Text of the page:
You’ve probably read a lot of case studies about people increasing their sales and revenue using email marketing. Don’t feel dispirited if you’ve tried to copy their tactics and failed. In most cases, that success you read about in a 1,000-word blog post didn’t happen overnight.
Most marketers put years of work into learning the trade. That’s because there’s a lot to learn about automated drip campaigns. But, the basics of email marketing are remarkably simple.
Today, I’m going to run you through some of the most important things I’ve learned about achieving your business goals with an email drip campaign. You’ll learn how to generate sales using automated email sequences.
What is an email drip campaign?
An email drip campaign, sometimes called an autoresponder cycle, is a sequence of emails that are sent to a potential subscriber over a period of days. These email sequences are automated ‘set and forget’ campaigns. Common examples of automated email drip campaigns include the welcome email sequence and the cart abandonment sequence.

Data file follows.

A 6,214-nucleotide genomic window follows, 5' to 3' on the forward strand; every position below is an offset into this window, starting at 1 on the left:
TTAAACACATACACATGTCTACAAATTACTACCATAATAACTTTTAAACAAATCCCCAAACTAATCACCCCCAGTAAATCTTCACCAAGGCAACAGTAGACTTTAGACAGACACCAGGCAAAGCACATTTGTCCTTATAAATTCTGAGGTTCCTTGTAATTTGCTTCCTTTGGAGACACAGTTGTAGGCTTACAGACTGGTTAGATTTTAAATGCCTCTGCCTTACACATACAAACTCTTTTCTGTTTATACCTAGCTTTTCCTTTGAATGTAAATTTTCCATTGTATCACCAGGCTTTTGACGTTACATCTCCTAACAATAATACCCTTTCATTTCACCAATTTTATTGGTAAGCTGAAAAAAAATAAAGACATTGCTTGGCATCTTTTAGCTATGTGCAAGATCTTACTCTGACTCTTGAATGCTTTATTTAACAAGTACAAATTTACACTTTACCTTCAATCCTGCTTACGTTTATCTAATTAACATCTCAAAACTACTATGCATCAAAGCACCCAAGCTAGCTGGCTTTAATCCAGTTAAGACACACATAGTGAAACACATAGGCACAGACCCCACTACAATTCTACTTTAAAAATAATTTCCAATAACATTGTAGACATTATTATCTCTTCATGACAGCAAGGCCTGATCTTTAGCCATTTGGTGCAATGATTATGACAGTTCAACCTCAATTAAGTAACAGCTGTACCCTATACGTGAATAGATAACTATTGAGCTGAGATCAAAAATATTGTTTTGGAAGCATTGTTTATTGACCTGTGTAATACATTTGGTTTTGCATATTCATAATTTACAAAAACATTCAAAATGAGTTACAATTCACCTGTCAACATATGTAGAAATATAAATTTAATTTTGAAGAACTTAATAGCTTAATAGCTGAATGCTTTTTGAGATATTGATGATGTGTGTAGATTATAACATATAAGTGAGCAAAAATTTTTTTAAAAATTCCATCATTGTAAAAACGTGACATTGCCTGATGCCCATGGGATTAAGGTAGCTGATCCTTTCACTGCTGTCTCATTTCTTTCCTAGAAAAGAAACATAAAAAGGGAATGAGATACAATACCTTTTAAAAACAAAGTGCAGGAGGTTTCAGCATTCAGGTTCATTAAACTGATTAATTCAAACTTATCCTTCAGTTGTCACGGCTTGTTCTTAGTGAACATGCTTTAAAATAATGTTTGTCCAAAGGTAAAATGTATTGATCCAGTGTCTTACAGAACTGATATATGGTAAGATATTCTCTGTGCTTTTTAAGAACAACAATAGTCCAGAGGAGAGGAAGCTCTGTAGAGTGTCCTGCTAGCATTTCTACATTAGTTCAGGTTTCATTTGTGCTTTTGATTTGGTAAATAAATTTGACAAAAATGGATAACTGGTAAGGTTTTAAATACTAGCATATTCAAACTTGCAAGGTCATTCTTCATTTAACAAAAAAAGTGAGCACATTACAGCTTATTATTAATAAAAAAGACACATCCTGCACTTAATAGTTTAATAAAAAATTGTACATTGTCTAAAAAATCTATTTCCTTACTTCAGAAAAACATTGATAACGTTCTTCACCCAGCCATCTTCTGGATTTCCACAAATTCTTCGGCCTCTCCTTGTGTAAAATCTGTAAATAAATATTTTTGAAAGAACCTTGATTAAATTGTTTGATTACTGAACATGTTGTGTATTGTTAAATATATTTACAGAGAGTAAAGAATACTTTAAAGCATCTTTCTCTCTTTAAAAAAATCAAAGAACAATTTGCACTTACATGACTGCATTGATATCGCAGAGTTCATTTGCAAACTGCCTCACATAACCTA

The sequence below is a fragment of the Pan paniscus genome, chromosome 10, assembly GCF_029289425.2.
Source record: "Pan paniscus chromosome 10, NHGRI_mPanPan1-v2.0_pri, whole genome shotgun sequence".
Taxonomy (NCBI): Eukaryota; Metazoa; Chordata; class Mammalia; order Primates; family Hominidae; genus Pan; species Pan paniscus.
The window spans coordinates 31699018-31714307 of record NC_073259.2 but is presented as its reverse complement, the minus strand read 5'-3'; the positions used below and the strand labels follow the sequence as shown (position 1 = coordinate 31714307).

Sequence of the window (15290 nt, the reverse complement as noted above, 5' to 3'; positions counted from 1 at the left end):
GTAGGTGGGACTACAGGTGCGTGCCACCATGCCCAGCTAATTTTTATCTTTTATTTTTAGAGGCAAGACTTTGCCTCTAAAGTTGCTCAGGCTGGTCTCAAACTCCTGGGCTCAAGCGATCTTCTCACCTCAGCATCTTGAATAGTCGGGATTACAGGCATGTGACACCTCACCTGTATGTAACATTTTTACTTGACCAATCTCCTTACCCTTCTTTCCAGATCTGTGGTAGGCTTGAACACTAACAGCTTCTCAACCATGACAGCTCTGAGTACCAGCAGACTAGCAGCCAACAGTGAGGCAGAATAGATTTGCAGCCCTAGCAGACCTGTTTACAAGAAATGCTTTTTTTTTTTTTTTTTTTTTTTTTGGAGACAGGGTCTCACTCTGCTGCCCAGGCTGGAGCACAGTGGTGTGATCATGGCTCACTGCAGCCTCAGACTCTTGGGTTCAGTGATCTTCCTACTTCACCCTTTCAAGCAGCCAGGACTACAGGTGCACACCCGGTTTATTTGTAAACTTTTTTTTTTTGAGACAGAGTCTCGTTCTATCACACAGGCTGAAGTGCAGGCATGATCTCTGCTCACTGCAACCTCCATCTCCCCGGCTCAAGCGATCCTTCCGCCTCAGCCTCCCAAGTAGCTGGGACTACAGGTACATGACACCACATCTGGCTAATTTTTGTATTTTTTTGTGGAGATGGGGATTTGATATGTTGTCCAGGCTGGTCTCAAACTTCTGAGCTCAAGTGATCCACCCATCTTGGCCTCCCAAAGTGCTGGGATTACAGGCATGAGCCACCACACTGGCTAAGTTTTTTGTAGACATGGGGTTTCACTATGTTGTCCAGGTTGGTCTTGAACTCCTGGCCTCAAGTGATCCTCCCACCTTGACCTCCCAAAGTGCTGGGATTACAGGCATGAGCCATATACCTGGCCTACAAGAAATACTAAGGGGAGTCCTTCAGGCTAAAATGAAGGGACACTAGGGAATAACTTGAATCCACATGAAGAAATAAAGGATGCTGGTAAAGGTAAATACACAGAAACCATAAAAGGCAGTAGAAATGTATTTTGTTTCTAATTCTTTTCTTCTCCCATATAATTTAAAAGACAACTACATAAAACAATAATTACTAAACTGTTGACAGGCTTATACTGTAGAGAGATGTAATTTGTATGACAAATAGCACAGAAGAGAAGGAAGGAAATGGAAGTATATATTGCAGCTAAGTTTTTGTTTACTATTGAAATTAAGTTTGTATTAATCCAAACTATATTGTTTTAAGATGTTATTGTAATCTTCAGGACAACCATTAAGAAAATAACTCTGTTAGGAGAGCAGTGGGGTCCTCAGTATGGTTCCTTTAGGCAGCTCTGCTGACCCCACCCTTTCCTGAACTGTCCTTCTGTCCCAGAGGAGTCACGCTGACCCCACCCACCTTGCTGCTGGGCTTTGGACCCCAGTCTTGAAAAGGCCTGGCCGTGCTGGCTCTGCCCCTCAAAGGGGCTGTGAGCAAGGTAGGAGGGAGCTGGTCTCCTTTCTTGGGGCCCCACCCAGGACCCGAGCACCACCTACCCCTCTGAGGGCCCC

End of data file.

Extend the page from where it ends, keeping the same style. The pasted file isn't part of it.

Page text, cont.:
Here are over 30 other ways you can use email automation.
An email drip campaign can be as complex or as simple as you want to make it. A classic email welcome campaign, for example, would have three emails. These emails are sent one after the other on consecutive days using an email autoresponder software, like GetResponse.
A typical email marketing automation workflow would look a bit like this.
Email drip campaigns can be a lot more complicated, though. They often include tracking user actions – so you target customers based on what they do. For example, someone who doesn’t open an email might be sent a different series of messages from what a person who opened the email receives.